Can Intensive Rotational Grazing in combination with Indigenous Microorganism Application improve soil condition (i.e., soil carbon, minerals, and microbial life)?

Project Overview

Project Type: Farmer/Rancher
Funds awarded in 2018: $19,953.00
Projected End Date: 01/31/2020
Grant Recipient: Graze and Sprout Farm
Region: Western
State: Hawaii
Principal Investigator:
Kyle Fisher
Graze and Sprout Farm

Information Products

Presentation Material (Conference/Presentation Material)
Presentation Video (Conference/Presentation Material)


Not commodity specific


  • Animal Production: feed/forage, feed management, grazing management, grazing - multispecies, grazing - rotational, pasture fertility, stocking rate
  • Education and Training: farmer to farmer, networking, on-farm/ranch research
  • Natural Resources/Environment: biodiversity, carbon sequestration
  • Soil Management: nutrient mineralization, organic matter, soil analysis, soil microbiology, soil quality/health

    Proposal summary:

    Can Intensive Rotational Grazing in combination with Indigenous Microorganism Application
    improve soil condition (i.e., soil carbon, minerals, and microbial life)?
    Half of the world's topsoil has been lost in the last 150 years.1
    The situation is becoming so
    severe that some experts believe that we will run out of topsoil in 60 years.2
    Overgrazing livestock has been identified as one of the main contributors to soil degradation
    and topsoil loss.1
    Static state or minimal rotation grazing of domestic grazing animals results in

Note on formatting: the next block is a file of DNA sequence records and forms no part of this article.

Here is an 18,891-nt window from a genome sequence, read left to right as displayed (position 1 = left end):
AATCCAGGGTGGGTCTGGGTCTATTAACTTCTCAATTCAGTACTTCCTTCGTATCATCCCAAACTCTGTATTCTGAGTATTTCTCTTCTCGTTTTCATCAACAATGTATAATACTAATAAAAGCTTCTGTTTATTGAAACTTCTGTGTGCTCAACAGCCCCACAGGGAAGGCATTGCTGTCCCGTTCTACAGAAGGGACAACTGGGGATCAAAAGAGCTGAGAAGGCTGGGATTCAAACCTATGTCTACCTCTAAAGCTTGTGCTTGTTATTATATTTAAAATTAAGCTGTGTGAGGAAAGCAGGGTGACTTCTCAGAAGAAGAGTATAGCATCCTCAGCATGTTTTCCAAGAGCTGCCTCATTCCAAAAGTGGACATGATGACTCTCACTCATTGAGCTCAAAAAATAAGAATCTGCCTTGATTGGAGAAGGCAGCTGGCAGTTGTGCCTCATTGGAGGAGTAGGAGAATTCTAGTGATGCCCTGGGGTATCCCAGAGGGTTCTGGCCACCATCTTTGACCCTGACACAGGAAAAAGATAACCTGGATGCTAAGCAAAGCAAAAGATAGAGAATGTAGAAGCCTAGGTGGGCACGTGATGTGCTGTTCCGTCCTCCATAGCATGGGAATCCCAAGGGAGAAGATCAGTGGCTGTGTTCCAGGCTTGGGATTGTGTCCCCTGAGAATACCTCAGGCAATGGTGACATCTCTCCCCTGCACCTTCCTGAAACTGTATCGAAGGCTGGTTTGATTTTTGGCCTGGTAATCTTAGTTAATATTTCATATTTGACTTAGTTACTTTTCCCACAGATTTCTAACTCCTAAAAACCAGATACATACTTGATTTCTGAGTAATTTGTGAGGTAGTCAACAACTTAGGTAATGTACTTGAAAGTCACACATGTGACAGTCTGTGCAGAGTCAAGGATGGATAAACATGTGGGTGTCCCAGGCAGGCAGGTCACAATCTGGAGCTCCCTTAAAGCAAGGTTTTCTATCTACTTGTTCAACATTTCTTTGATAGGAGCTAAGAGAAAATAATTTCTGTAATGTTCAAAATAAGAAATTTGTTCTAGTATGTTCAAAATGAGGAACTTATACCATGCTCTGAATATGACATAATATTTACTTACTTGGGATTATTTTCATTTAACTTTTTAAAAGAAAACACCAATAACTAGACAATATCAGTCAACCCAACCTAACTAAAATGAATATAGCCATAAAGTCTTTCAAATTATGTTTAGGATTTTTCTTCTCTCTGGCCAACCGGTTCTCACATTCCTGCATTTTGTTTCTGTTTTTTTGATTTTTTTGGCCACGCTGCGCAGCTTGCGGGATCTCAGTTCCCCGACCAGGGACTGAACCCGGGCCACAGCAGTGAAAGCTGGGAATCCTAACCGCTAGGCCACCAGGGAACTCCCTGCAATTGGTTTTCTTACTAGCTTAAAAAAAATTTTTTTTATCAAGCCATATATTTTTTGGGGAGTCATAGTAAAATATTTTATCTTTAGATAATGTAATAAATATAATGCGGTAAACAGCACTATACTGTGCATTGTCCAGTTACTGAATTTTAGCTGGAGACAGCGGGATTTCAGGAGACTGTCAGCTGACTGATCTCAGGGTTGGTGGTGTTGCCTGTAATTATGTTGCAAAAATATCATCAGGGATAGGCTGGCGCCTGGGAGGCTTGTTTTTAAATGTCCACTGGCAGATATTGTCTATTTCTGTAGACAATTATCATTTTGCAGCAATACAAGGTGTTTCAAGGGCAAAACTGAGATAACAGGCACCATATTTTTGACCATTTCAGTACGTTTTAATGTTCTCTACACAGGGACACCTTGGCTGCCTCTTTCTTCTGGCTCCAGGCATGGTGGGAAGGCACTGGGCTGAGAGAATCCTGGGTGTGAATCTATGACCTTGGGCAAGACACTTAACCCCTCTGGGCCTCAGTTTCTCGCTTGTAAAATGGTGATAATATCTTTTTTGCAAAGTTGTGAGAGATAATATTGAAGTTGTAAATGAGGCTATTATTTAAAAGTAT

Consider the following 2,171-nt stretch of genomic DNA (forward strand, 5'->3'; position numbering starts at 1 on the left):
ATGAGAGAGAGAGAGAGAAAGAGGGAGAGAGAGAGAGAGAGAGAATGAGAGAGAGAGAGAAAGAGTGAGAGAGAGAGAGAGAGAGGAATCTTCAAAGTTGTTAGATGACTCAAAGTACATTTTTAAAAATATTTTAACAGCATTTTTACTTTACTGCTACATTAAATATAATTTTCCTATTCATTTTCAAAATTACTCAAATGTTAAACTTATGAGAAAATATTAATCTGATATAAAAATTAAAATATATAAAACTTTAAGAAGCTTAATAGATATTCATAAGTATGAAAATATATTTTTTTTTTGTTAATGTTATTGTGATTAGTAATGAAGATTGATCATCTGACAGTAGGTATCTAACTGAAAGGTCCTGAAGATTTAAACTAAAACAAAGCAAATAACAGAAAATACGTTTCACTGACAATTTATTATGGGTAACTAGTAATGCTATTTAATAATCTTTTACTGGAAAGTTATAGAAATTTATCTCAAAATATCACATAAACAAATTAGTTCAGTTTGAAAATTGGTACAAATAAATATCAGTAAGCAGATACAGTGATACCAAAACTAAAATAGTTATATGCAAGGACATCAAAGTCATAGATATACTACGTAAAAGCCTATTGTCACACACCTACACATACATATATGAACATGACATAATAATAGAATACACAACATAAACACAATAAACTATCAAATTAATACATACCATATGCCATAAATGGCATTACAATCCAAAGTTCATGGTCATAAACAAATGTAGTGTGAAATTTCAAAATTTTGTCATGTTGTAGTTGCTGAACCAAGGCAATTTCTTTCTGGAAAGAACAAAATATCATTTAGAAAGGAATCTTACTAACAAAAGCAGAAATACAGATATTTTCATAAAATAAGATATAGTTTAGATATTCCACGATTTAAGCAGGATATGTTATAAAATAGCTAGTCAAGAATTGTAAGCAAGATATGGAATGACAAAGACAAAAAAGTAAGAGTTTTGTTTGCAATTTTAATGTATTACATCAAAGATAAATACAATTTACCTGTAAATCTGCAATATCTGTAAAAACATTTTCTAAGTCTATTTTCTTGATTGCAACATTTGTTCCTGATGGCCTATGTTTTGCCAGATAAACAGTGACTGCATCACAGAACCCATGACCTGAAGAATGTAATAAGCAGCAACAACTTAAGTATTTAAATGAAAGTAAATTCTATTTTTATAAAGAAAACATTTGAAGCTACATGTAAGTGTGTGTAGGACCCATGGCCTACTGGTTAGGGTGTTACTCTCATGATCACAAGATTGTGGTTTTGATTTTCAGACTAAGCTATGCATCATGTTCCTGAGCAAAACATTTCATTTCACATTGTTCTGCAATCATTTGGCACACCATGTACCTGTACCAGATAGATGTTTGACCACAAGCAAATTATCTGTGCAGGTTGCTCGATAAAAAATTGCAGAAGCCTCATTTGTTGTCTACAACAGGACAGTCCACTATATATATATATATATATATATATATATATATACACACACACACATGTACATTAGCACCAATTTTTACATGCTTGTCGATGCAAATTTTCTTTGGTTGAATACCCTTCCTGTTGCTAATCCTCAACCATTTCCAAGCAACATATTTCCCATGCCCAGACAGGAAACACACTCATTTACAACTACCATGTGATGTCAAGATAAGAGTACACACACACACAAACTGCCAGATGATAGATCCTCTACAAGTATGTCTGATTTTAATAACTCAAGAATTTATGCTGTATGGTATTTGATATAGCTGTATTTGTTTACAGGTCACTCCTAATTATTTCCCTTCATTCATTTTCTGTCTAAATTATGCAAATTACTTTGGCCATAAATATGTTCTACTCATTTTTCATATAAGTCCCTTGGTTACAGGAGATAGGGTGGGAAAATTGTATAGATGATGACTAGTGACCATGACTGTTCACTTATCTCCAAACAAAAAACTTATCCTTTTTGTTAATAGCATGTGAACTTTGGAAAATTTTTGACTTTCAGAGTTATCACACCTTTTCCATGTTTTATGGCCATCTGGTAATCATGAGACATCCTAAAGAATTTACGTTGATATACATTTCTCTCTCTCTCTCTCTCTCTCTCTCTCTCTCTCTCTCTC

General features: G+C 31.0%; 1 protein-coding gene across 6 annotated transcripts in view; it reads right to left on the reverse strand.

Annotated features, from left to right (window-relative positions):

compaction of soil, loss of cover, and topsoil erosion.3
    On the other hand, removing wild, migratory
    grazing animals from rangelands has proven deleterious to ecosystems.4
    Thus, the question is: does
    overgrazing and soil loss arise from the presence of grazing animals or does it happen due to
    Our study aims to determine if soil condition can be improved by Intensive Rotational Grazing
    (IRG) in combination with Indigenous Microorganisms (IMO) cultivated by Korean Natural Farming
    methods. The treatment groups are the control (rested pasture/no treatment) vs. IRG Pasture
    (experimental groups: sheep alone; chickens alone; sheep + chickens; sheep + chickens + IMO).
    Parameters measured are soil organic carbon, minerals and microbiological activity. Sheep body
    condition score and parasite load (FAMACHA and fecal float) will be measured by a certified
    veterinarian to assure method is not at expense of animal health. All data will be collected at the start (t
    = 0) and end of the experiment (t = 1 year). Data will be analyzed across experimental groups
    (ANOVA) and between times (t-test). Presentation/demonstration will be given at the two largest
    Farmer's Union chapters on the island. Outreach in the form of flyers, social media, and letters will be
    done one month in advance to provide ample public information about the presentation.

    Project objectives from proposal:

    The objectives are to determine if soil benefits are afforded via:
    (1) IRG (Sheep or Chickens alone)
    (2) Multispecies IRG (Sheep + Chickens)
    (3) Multispecies IRG + IMO (Sheep + Chickens + IMO)
    when compared to Rested Pasture and through time. Sheep health will be monitored for body
    condition and parasite load to assure rotational grazing is not done at the expense of the animal.

    Any opinions, findings, conclusions, or recommendations expressed in this publication are those of the author(s) and do not necessarily reflect the view of the U.S. Department of Agriculture or SARE.